To be fair, it's clear we're meant, in this serial at least, to find Adric annoying--thus the Doctor calling him an idiot. And I kind of like how some of the drama in this serial comes from Adric and Tegan being twits. Though when Tegan tries to run off by herself in the TARDIS, it's a lot more satisfying watching her stomp on the TARDIS manual in her heels than it is to listen to Adric being a snot.



It's hard to believe Peter Davison had to fight for Nyssa to stay--she wasn't supposed to stay on as a permanent companion. I'd forgotten, too, how Adric and Nyssa were written as a pair of mildly competitive children, I'm so used to the nearly romantic chemistry between Nyssa and the Fifth Doctor in the audio plays.



Despite some awkward writing and staging for the collection of earthlings on the ship, Four to Doomsday is a pretty good serial, one of the better in the Fifth's first season. Davison is particularly good in it, at turns guilelessly enthusiastic to learn about this strange place and people, at turns carefully playing the circumstances to outwit the arrogant would-be invaders.

Twitter Sonnet #1027

The alphabet's composed of rubber balls.
You can't festoon a cloud with painted cans.
Forgotten throats will never clear the halls.
Across the yard a hare'll load the vans.
What autumn comes in fire's folded sleep?
What shaky turning bed beheld the cell?
In time with ticking planes the punch was deep.
But careful chords could not replace the bell.
To metal turned the sighing morning grass.
Found late at night but made for dawn it was.
Behind some worlds the stars concealed a mass.
The calmer dream runs as it always does.
At last a certain note returned to blank.
The final eyes could see the islands sank.
setsuled: (Doctor Chess)


Those looking for more stories about oppressed robots on Doctor Who can check out the 2011 audio play Robophobia by Nicholas Briggs. A sequel to one of the best regarded Fourth Doctor television stories, Robots of Death, Robophobia doesn't cover a lot of new ground beyond putting the Seventh Doctor in the situation but it's an entertaining enough story.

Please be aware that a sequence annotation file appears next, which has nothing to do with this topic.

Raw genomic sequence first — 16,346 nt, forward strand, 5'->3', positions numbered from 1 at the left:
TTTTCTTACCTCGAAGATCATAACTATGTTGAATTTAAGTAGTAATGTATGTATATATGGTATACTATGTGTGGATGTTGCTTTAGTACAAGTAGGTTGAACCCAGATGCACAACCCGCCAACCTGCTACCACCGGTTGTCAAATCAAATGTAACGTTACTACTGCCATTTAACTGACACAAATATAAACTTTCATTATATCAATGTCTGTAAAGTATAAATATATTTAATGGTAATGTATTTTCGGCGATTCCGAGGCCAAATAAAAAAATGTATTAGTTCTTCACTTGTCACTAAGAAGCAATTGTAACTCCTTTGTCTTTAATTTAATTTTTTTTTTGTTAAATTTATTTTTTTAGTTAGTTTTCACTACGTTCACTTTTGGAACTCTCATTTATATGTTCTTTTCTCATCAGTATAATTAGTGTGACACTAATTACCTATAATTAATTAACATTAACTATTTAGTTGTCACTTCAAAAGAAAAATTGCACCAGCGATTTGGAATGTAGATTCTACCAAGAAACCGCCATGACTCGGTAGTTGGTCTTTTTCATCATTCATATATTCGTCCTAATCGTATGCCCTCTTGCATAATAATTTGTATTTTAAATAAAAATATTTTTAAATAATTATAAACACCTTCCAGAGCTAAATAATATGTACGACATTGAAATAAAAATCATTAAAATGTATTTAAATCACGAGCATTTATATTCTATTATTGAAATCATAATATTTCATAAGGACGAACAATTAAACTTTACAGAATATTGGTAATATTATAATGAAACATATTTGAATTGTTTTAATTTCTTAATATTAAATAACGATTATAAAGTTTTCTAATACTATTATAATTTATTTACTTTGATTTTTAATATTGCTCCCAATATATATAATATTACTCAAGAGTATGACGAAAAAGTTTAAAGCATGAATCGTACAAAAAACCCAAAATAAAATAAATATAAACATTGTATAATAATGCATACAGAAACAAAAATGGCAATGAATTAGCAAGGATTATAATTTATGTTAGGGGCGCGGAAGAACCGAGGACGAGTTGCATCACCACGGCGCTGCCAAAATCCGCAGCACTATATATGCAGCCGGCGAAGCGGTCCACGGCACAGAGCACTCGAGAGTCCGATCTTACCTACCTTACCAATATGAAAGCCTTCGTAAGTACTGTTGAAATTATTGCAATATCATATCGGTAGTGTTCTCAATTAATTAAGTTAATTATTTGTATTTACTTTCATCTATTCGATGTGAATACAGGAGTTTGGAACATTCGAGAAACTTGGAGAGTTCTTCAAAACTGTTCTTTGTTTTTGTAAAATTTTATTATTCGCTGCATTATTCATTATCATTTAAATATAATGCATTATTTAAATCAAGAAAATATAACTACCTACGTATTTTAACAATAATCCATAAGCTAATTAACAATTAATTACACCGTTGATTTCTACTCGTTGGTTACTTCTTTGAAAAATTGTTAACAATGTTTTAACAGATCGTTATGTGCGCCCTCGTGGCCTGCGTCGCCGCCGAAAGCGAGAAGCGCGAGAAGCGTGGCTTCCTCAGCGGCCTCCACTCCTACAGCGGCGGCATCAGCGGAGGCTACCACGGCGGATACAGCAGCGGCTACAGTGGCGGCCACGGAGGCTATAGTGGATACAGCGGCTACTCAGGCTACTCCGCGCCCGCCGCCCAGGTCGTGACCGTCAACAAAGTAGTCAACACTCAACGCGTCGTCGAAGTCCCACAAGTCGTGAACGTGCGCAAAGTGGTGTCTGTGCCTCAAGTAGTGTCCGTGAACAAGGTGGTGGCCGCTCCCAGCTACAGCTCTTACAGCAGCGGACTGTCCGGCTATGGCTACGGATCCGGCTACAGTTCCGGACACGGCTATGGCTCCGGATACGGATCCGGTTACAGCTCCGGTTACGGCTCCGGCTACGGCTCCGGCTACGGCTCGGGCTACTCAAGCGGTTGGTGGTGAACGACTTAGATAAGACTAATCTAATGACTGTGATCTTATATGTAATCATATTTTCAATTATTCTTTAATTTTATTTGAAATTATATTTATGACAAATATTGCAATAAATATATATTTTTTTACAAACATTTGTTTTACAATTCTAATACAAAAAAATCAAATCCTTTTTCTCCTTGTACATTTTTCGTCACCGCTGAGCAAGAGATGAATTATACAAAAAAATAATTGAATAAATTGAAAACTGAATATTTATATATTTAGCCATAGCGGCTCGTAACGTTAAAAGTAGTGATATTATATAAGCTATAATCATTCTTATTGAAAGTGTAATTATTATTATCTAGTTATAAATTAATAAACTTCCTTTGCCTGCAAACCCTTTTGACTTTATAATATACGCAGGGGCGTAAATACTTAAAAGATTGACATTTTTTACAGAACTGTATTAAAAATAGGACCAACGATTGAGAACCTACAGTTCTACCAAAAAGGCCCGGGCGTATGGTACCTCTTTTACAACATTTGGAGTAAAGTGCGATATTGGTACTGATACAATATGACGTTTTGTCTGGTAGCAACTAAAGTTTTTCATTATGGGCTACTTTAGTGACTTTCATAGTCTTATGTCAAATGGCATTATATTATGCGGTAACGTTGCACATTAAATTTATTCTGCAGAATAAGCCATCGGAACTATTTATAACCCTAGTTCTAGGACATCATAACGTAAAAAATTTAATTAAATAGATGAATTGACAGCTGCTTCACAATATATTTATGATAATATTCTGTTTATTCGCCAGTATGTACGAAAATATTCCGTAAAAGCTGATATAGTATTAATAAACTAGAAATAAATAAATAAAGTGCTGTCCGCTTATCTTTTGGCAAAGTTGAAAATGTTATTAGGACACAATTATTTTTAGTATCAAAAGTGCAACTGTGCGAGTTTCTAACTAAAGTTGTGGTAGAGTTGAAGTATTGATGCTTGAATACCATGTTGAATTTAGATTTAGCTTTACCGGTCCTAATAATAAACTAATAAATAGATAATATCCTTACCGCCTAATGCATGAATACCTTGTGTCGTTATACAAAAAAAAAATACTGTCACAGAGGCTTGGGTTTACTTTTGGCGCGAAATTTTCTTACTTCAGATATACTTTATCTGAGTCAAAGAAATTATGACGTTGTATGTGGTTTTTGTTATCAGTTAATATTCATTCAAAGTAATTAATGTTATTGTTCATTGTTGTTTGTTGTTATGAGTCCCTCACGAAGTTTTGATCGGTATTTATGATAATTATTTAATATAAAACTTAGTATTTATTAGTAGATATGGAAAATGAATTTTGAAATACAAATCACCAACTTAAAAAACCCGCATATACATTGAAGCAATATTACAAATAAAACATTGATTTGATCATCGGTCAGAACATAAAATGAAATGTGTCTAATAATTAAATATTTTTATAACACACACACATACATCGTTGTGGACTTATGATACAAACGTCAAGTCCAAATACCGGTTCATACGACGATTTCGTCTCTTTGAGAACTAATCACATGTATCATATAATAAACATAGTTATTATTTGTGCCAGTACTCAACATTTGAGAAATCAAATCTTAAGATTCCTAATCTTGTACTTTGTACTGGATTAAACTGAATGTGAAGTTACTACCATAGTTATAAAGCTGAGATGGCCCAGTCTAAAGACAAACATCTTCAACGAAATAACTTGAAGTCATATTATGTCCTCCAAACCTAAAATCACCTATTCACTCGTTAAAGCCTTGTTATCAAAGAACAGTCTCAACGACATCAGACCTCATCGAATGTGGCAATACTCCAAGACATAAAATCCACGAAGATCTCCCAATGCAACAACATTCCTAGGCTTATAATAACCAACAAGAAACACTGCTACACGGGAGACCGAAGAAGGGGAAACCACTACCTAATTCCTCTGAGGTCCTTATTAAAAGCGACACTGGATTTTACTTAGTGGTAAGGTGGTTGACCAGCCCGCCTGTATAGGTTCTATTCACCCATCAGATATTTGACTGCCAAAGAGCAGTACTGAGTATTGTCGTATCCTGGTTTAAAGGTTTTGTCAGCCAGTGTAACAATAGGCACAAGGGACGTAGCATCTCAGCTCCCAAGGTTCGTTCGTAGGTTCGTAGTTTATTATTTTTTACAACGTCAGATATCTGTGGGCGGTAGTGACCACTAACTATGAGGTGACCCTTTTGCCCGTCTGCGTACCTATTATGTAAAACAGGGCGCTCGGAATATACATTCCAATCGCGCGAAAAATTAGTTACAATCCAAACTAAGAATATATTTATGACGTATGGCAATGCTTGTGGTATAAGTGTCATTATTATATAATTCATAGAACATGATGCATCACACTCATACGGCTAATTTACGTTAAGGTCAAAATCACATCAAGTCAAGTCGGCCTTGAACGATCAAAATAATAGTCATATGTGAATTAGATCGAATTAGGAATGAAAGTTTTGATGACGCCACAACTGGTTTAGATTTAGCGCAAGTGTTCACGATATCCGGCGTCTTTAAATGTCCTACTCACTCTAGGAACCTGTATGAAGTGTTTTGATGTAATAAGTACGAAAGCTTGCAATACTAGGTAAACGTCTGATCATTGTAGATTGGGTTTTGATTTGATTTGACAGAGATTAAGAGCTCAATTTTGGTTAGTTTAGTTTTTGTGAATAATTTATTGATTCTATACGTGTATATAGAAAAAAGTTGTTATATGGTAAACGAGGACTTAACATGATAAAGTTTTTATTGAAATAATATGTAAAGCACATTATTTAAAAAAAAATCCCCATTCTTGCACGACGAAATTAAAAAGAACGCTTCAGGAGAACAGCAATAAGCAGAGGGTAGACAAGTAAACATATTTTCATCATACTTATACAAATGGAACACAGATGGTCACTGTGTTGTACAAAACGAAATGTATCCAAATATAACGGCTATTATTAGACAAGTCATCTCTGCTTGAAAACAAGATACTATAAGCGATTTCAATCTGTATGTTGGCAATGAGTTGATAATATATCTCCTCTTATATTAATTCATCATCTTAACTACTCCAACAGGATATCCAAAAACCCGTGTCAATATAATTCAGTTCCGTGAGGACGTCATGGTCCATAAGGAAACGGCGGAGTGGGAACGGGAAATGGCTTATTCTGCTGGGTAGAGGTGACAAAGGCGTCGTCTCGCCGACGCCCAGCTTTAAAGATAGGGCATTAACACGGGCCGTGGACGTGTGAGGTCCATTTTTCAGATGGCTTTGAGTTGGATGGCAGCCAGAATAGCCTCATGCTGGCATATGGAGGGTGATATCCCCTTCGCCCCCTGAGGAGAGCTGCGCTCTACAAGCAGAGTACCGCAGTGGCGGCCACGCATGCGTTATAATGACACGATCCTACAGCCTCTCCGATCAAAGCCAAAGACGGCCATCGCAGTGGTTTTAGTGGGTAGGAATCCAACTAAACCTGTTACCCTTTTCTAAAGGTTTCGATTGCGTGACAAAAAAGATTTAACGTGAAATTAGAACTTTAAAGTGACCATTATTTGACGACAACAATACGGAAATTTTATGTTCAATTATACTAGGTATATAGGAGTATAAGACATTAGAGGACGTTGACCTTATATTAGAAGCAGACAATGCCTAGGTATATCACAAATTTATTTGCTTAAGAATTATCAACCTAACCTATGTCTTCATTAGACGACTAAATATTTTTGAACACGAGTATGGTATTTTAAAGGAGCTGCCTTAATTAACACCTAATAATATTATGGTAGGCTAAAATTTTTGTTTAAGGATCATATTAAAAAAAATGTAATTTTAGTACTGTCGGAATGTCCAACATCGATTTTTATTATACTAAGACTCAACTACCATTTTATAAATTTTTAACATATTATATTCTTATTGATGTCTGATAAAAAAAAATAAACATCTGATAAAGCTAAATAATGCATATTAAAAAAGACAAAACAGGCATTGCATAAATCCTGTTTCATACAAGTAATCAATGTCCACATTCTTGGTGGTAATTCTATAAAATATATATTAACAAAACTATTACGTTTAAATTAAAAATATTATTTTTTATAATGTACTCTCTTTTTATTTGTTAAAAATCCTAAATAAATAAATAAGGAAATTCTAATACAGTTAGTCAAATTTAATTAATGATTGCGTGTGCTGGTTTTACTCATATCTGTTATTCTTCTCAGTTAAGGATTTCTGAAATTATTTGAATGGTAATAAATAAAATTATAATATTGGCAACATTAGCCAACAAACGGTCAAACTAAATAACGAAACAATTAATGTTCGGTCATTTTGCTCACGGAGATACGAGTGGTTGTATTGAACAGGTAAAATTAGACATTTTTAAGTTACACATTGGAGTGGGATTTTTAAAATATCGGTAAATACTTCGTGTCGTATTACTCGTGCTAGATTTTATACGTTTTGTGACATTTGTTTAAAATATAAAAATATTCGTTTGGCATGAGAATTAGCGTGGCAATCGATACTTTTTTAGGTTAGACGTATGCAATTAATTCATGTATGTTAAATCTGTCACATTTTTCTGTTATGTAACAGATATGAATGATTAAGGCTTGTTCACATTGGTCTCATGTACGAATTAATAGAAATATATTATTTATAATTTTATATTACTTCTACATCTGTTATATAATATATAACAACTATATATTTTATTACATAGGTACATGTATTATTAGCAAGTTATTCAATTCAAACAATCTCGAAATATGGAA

As I noted in my review of "Smile" from the latest season of Doctor Who, there are problems inherent in treating even sentient robots as a metaphor for slavery race relations, problems which rendered the end of "Smile" ridiculous and embarrassing. Robots of Death handles the issue differently, taking time to explore the issue of an emerging sentience in a class of servant machines rather than throwing it in as a twist plot point. Robophobia is less interested in the robots, portraying them all as saintlike, endlessly helpful servants, but as the title suggests, the focus in the story is more on the nature of the the bigotry. Though, more than anything else, the story is a murder mystery.

Set on a transport ship, one of the officers, Liv Chenka (Nicola Walker), views footage of one of her crewmates apparently being murdered, along with the Seventh Doctor (Sylvester McCoy), by a robot. We subsequently learn that reports of the events of Robots of Death have been hushed up. When the Doctor turns up very much alive--and not having regenerated--some suspicion falls on him. Seven isn't terribly helpful, either, being in full master manipulator mode, he holds his cards close to his chest, something that proves fortuitous as characters realise there were conclusions about robots and people which Seven hoped they'd come to on their own.

The climax is of course a bit melodramatic but it's an interesting statement about how irrational human hatred can be built on buried or repressed feelings.

McCoy, as usual, gives a great performance and Nicola Walker is good as a one-off companion. She later joins the Eighth Doctor as a companion for a series of audio plays.